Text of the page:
K.L.: HHSC contracts with TIEMH to help support the system of care communities. So TIEMH assists in the development of strategic plans around the identified needs within the communities. TIEMH also provides support like technical assistance and training to other communities that have developed or are wanting to develop systems of care, even those not directly funded through HHSC. We try as a team to meet communities where there are in implementing the systems of care approach and provide whatever resources we can to help.
TIEMH also helps with state-level work, which includes meeting with stakeholders to identify barriers on a systems level to improve policies. In a system of care, there should be a feedback loop between all levels (child and family level, service level, community level, systems and policy level) where families and youth are identifying gaps and barriers and giving feedback on what’s helping and what’s not, and what’s effective and what’s not.
Then there’s the Texas Family Voice Network, which is an organization of family members or caregivers with the lived experience of having a child or youth with behavioral challenges or complex needs who look to amplify the family voice. There is also ACCEPT, an organization of youth and young adults who work together to increase youth voice across the state.
All of these groups work together to provide support for sites looking to implement the system of care framework — whether they are officially contracted as a system of care site through the state, or an independent organization interested in system of care work.
So TIEMH and HHSC work to improve services within the system of care based on that feedback?
K.L.: The goal is to improve services based on feedback driven from the children, families, and youth themselves. So, for example, lots of children and youth with behavioral health challenges are receiving services and supports in multiple systems. We look for ways to help support those conversations between communities, agencies, and systems with the goal being coordinated care and services.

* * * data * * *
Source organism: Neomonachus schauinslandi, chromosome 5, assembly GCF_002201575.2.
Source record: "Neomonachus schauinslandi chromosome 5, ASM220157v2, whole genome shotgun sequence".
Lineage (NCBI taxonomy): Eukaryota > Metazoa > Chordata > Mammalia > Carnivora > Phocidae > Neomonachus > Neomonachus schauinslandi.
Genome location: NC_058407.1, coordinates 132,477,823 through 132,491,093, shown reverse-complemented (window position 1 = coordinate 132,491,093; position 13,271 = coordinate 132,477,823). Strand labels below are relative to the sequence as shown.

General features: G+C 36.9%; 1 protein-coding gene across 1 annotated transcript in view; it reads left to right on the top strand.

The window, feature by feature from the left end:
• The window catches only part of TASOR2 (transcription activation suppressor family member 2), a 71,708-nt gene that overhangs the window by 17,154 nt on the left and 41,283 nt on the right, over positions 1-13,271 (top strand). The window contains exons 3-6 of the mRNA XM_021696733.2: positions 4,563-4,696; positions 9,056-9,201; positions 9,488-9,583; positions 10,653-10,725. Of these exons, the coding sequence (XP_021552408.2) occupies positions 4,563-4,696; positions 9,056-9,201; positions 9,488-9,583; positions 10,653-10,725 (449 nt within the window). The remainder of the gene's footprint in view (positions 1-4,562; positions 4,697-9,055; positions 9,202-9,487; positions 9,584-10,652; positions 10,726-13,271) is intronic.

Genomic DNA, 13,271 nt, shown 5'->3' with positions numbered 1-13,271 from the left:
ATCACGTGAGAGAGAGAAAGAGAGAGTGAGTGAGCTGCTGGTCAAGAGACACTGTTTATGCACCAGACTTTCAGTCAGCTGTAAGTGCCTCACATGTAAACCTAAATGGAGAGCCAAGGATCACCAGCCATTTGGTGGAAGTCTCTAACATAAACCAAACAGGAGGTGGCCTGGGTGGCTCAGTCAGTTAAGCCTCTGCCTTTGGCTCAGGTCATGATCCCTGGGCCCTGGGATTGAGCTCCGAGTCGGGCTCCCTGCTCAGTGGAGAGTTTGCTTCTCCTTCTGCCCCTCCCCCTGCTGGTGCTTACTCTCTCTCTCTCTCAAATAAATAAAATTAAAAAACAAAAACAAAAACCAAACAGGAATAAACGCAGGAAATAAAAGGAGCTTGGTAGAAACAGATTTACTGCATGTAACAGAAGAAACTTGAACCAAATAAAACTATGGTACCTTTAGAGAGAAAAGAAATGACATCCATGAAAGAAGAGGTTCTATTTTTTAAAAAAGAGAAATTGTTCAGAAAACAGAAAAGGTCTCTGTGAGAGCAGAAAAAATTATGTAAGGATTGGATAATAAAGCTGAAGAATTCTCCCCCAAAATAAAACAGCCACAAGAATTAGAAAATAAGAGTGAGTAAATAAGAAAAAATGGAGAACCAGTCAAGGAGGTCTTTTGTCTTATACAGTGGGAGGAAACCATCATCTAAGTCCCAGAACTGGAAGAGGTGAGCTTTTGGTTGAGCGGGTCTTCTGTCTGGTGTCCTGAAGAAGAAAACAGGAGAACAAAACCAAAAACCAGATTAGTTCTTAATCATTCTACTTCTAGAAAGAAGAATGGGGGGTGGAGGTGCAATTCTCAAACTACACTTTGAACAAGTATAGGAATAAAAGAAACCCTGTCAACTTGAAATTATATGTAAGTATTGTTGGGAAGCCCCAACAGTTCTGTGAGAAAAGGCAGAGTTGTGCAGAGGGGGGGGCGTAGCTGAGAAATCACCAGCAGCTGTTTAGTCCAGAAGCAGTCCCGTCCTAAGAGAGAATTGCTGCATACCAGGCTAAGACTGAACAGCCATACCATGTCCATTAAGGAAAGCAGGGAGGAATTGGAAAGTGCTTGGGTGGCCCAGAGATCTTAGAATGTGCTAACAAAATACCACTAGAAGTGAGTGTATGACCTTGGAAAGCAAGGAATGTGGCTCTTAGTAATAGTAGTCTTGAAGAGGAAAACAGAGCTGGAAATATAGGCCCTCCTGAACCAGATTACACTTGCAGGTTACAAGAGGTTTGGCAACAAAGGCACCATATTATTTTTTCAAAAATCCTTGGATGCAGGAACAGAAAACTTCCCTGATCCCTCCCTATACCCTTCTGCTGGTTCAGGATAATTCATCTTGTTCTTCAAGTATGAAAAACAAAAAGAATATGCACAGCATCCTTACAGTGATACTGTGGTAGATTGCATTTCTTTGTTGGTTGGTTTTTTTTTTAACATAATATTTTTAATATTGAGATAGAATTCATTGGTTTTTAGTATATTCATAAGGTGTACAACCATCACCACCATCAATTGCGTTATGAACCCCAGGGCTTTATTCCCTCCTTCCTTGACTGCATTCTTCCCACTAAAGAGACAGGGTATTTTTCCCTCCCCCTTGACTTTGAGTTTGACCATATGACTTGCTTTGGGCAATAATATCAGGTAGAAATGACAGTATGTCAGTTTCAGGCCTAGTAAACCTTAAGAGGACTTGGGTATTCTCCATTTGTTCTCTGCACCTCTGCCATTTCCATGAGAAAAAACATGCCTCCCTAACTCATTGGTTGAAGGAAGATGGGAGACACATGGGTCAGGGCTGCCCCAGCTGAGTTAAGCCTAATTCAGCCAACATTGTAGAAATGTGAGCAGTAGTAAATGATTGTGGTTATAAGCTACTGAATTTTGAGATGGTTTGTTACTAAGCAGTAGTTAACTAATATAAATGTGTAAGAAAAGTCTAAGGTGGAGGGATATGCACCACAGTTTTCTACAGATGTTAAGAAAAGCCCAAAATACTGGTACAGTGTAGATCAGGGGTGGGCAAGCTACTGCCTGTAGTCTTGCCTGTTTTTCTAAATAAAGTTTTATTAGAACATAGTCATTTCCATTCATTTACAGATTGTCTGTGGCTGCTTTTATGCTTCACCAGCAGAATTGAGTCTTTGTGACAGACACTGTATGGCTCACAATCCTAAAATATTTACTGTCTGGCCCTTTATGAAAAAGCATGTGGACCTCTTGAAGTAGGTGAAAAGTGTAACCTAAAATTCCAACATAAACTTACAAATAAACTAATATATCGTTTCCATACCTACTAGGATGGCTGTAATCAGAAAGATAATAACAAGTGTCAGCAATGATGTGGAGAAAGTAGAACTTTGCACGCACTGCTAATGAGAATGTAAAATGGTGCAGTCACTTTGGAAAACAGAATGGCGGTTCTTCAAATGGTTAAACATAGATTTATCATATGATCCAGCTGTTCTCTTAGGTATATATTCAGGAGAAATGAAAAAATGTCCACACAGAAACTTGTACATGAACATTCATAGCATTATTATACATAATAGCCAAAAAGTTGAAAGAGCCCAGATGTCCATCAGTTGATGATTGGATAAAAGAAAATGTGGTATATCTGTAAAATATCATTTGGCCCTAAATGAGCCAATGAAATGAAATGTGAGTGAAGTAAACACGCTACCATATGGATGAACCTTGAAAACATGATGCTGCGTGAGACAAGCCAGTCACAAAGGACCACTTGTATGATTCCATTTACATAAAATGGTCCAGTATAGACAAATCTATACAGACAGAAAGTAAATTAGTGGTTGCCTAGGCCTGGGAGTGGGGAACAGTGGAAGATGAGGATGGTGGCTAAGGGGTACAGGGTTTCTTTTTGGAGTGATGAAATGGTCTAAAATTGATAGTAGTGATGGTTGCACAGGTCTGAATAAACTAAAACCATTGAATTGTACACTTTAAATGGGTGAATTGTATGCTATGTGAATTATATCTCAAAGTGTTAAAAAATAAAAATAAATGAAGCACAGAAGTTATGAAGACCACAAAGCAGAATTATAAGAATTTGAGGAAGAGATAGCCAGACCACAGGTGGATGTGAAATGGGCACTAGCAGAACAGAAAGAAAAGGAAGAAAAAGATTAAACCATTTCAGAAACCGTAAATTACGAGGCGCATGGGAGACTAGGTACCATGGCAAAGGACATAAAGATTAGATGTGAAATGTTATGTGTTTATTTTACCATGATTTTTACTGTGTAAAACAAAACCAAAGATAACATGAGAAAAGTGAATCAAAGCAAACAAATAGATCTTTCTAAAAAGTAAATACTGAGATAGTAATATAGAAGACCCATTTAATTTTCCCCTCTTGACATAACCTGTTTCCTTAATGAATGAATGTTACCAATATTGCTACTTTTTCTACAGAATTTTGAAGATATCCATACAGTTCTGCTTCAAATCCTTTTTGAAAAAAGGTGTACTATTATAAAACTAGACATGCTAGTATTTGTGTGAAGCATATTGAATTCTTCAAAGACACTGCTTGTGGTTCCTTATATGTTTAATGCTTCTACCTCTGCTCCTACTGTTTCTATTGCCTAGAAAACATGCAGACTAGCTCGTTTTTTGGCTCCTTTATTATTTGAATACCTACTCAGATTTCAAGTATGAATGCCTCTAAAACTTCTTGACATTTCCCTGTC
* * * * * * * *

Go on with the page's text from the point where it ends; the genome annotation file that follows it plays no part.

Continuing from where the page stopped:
And are those agencies participating in those conversations?
K.L.: Yes, in multiple ways. For example, there are six state agencies that have entered into the Texas System of Care Memorandum of Understanding (MOU) — HHSC, the Department of State Health Services, the Department of Family and Protective Services, the Texas Education Agency, the Juvenile Justice Department, and Texas Correctional Office on Offenders with Medical or Mental Impairments at the Texas Department of Criminal Justice. Essentially, the MOU outlines strategies that each of the agencies can employ to integrate the system of care values and principles into their work to make them more family-driven, youth-guided, and culturally and linguistically responsive.
Another big part of that collaboration is the Children and Youth Behavioral Health Subcommittee, which is a subcommittee of the Behavioral Health Advisory Committee. Its purpose is to support the implementation or development of children and youth behavioral health services. It’s another opportunity to gather representatives from LMHAs, state agencies, families, and youth to have input into the behavioral health system as a whole — including the Texas System of Care.
So, what are some of the overarching goals for the Texas System of Care going forward?
K.L.: We are looking at expanding the approach as far as possible, and then sustaining that work afterwards when the grant funding is finished. In an ideal world, every community would have a system of care regardless of where they live in the state. They would have access to a comprehensive array of these services and supports that are all infused with the system of care values. And then each community would have the capacity to collaborate across systems and agencies to come together to identify and address needs and barriers.